I don't want ads around my pictures, and 50 dollars just to prevent them is too much. Especially if I have such little options to control how my images are presented and Flickr can force any new layout idea they want upon me. I don't like that.
On the other hand, if Flickr was more trustworthy and would give me more presentation options, I might even have considered a 2 TB account for an online archive of my stuff.
How come, for APS-C, at 70mm sharpness *decreases* from f/2.8 to f/4? From there to f/5.6 it increases again, as would be expected.
EOSHD: Imagine this in video Ex-Tele mode on the GH2/GH3. The extra crop factor would make it a telephoto over 9000mm!
@Poweruser: In principle your objection is valid, but for video, which is what the original comment was about, you really can crop quite heavily from a sensor's megapixel count until the resulting resolution drops below the actual video resolution, even for Full HD, which is still only 2 MP.
Mssimo: I wonder if the OMD IS will dial up to 2520.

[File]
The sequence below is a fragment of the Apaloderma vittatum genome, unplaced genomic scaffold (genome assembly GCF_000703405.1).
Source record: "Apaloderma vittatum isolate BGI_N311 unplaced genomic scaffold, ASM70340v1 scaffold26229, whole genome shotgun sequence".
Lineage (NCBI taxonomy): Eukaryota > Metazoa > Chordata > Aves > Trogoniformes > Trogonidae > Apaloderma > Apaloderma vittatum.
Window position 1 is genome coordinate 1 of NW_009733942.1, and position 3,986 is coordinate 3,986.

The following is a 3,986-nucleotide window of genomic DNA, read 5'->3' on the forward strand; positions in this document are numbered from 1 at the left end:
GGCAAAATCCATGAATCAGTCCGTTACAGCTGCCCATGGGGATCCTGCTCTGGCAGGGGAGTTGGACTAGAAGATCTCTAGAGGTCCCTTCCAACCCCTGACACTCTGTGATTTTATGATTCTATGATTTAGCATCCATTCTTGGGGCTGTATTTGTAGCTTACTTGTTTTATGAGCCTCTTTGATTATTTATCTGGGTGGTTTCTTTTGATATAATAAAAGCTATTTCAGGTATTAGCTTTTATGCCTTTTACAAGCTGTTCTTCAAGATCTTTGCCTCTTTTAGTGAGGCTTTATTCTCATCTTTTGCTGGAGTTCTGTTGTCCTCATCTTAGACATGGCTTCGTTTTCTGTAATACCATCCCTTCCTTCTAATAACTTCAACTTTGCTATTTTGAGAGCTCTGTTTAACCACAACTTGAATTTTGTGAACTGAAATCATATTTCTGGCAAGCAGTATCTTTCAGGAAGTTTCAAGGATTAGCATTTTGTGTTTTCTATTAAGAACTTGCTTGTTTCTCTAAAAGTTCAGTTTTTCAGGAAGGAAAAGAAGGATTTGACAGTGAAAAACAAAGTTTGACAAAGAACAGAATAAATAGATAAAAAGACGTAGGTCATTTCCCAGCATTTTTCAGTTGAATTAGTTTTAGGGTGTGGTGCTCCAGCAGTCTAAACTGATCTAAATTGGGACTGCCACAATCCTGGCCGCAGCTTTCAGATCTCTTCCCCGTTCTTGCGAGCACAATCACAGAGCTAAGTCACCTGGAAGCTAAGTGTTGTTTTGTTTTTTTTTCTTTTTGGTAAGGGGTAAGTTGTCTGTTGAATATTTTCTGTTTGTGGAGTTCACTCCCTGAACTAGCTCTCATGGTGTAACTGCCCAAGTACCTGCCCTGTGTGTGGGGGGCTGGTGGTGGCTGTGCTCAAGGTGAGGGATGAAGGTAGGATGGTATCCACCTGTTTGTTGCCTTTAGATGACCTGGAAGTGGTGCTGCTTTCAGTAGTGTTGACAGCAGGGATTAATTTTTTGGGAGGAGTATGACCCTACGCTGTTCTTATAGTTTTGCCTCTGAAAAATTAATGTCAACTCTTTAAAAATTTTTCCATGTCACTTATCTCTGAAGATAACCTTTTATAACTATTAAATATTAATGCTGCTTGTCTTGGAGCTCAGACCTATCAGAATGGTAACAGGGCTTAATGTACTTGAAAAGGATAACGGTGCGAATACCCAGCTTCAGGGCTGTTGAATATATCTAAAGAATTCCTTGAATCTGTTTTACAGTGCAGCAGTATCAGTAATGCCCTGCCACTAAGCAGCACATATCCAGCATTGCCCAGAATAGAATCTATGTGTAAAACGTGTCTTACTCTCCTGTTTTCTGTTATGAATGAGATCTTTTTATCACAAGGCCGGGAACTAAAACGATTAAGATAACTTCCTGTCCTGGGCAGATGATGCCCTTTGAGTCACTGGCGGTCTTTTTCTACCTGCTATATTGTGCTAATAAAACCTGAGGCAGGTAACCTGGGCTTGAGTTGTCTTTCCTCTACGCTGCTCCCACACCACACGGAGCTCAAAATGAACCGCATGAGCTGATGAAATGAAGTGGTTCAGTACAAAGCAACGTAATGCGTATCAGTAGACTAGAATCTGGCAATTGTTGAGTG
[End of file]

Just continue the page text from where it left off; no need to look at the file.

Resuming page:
Focal length of this lens is 1260 mm, not 2520.
When the day comes for my Four Thirds DSLR gear to become replaced, I'll be open to all offerings.
If mirrorless systems will evolve significantly until then, I might go mirrorless. As the state of mirrorless is now, I wouldn't, though, so another DSLR system would be the probable choice.
Back in 2005, I did choose Four Thirds for a reason: high-quality telephotography with portable gear of limited size and weight. And while Four Thirds failed to deliver on many promises, that was one it didn't and still doesn't.
For the same reason, while an APS-C DSLR would be an alternative, a full frame DSLR rather would not.
So if Canon doesn't want to sell me a decent (meaning: at least semi-pro) APS-C DSLR, then fine, it'll be Nikon, Sony or Pentax then. It's as easy as that.
Hubertus Bigend: If the Tamron is good, that would be one obstacle less for me if I should want to buy into Micro FT some day.
On the other hand, what I'm using now is the Panasonic "Leica" 14-150 FT lens, and neither of the two existing MFT superzooms seems to be a match for it. So the Tamron would have to be better than both...
@bimmerman: I haven't really tested that, but I'd think it would be still somewhat slower than the 20/1.7, even though it was officially cd-af compatible right from the start.
@Iskender: Right, the lens is about the same size and weight as the Olympus 12-60. The only other really good superzoom I know of is the big Canon 28-300 L for full frame.